Trademarks

What is a trademark?

The term “trademark” (or “mark”) refers to any word, name, symbol or device, or any combination of these, that is used in commerce to designate, identify and distinguish the goods of one manufacturer or seller from the goods manufactured or sold by others, and to indicate the source of the goods. In common language, a trademark is a brand name or other brand-identifying device (such as the color pink used by Owens-Corning for its brand of fiberglass insulation, the Pillsbury doughboy, or NBC’s three-tone sound mark). Marks that are used to identify or advertise services rather than goods are often referred to as “service marks.” Rights in a trademark are acquired and maintained only by use; however, as discussed below, registration does provide you with additional benefits and rights.

The primary function of a trademark is to indicate the origin of goods or services. Trademarks also enable consumers to identify products and service-providers so that they can either look for them again or avoid them. In this way, a trademark represents the quality and uniformity of the goods bearing the mark. The goal of trademark law is to protect the source-identifying and quality-designating functions of trademarks. The first party that acquires rights in a trademark for a particular good or service (the “senior user”) owns certain exclusive rights in the mark – namely, the right to prevent others (called “junior users”) from creating confusion by using the same or a similar mark for similar goods or services. Some trademarks are so famous that third party use of them for any goods or services is likely to cause confusion and infringe the senior user’s rights.

Selecting a trademark

Businesses often desire to adopt a trademark that clearly evokes or describes their product. However, such marks may be impossible or very difficult to protect. Words that are the generic name for the user’s goods or services cannot function as trademarks at all. For example, the term “apple” cannot be appropriated as a trademark for apples. Words that are descriptive of the user’s goods or services may be protectible as trademarks, but only under certain circumstances which your attorney can explain to you. The most easily protectible trademarks are those that are arbitrary or fanciful when applied to the user’s goods or services. Kodak®, Xerox® and Exxon® are examples of fanciful marks, while “apple” used as a trademark for computers is arbitrary.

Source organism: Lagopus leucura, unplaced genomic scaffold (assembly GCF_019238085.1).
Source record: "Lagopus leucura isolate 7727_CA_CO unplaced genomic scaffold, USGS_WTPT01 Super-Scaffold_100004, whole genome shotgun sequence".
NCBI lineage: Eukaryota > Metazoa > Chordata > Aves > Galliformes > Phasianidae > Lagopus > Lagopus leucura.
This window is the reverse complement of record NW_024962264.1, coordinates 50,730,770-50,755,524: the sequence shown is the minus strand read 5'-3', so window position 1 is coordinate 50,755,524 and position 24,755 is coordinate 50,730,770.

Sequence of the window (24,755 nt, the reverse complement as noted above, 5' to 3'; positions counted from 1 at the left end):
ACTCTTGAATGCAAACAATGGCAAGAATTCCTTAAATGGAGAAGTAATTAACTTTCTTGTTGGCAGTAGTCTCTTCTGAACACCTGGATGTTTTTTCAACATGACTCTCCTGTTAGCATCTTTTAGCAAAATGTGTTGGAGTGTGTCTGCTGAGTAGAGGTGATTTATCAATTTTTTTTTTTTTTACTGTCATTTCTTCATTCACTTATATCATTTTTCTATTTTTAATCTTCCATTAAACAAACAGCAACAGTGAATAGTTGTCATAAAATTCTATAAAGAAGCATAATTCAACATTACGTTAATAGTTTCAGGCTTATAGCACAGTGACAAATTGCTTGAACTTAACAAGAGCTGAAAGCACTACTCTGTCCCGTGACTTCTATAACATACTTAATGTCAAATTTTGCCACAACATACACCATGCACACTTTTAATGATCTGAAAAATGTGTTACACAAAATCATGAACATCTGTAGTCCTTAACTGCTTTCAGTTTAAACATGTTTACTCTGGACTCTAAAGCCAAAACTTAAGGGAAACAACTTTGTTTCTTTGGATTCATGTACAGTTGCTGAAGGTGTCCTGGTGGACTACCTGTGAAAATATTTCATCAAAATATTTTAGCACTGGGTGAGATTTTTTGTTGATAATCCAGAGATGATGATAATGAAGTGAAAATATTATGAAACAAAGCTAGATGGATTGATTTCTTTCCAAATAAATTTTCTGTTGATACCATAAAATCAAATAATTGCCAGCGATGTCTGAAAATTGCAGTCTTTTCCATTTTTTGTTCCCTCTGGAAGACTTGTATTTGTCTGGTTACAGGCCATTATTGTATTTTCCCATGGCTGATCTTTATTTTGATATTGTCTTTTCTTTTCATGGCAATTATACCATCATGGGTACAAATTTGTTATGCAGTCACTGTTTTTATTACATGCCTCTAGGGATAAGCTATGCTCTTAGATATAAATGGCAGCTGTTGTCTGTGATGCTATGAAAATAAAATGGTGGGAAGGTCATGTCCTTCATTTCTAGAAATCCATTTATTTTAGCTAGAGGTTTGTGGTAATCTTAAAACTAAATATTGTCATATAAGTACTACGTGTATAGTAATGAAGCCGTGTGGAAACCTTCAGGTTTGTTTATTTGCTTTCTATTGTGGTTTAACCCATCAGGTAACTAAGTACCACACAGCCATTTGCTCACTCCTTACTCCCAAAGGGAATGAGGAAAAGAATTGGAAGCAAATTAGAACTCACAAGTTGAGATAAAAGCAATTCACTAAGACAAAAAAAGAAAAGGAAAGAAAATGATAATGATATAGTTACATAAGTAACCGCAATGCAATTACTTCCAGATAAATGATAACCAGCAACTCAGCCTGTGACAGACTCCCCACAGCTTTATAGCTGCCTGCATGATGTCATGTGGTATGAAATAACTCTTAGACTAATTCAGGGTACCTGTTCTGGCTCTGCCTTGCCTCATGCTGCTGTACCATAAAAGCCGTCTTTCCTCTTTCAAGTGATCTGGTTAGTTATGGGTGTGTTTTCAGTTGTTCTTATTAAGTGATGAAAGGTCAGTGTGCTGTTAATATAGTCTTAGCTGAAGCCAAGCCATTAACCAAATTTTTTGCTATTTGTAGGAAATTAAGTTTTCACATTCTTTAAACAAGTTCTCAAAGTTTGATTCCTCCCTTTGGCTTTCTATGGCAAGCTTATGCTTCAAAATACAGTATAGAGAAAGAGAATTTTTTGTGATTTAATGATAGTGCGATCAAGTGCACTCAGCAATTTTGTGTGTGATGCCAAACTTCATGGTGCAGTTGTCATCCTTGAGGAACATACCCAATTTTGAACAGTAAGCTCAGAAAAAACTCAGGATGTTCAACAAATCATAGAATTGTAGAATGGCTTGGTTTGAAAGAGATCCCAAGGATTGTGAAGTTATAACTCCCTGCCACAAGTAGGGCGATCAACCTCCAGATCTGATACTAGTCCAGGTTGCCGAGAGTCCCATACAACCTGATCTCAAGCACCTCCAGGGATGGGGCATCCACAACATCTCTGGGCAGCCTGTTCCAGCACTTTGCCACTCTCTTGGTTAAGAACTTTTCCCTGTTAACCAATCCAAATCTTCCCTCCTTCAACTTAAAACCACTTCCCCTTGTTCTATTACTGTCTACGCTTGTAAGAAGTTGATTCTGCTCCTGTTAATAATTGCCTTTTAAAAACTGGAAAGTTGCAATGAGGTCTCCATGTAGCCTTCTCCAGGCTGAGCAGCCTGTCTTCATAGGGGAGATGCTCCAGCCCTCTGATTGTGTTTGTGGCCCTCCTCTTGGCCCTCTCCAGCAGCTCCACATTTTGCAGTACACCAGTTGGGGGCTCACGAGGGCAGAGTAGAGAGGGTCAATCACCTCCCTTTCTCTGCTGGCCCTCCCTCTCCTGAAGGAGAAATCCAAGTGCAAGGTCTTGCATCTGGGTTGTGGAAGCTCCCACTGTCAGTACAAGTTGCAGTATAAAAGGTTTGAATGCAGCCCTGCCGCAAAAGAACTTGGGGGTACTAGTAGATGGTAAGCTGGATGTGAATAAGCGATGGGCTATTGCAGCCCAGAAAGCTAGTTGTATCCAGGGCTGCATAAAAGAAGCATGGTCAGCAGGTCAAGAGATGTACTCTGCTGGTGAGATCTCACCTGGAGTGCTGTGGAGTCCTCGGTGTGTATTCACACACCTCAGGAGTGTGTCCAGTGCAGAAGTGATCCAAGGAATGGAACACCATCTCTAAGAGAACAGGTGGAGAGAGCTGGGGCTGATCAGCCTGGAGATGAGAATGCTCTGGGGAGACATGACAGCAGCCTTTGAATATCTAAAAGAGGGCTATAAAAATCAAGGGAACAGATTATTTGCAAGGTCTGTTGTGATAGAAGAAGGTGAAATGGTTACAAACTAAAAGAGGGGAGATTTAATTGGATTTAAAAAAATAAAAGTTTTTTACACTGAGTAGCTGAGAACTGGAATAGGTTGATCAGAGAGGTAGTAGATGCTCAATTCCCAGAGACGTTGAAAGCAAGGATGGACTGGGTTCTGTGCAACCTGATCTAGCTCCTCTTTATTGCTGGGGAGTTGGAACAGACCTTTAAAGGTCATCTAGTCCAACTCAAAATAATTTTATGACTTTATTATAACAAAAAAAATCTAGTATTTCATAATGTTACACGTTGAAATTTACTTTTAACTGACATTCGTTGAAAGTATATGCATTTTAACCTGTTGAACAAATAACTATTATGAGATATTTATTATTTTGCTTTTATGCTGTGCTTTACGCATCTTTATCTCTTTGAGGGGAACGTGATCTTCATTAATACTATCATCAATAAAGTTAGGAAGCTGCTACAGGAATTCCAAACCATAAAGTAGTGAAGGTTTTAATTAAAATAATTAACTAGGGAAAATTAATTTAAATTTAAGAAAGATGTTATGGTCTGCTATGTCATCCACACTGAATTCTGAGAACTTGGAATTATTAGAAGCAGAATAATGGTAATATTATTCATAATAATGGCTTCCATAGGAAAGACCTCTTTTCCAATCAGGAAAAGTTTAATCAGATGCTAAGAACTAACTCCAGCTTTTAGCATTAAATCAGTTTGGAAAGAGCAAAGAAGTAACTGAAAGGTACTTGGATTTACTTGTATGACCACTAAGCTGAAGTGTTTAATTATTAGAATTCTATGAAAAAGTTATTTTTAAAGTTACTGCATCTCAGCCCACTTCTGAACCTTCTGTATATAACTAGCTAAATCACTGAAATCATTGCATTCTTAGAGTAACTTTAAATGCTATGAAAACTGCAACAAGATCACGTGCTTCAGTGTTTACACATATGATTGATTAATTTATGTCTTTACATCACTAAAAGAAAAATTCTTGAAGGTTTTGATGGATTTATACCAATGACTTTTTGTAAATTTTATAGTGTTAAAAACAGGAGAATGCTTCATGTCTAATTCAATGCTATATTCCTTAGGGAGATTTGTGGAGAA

Before adopting a trademark it is advisable to have an attorney evaluate whether the term or device is eligible for trademark protection and conduct a “trademark search” to find out whether the mark is already owned by another party. While such searches do not guarantee that the desired mark is available for adoption, they minimize the risk that the mark you adopt will infringe a third party’s rights.

Many people believe that they automatically have the right to use the name of their corporation, LLC or other business as a trademark. This is not the case. Just because the state allows you to form a business entity under a given name does not mean the name does not infringe someone else’s trademark.

Registering your trademarks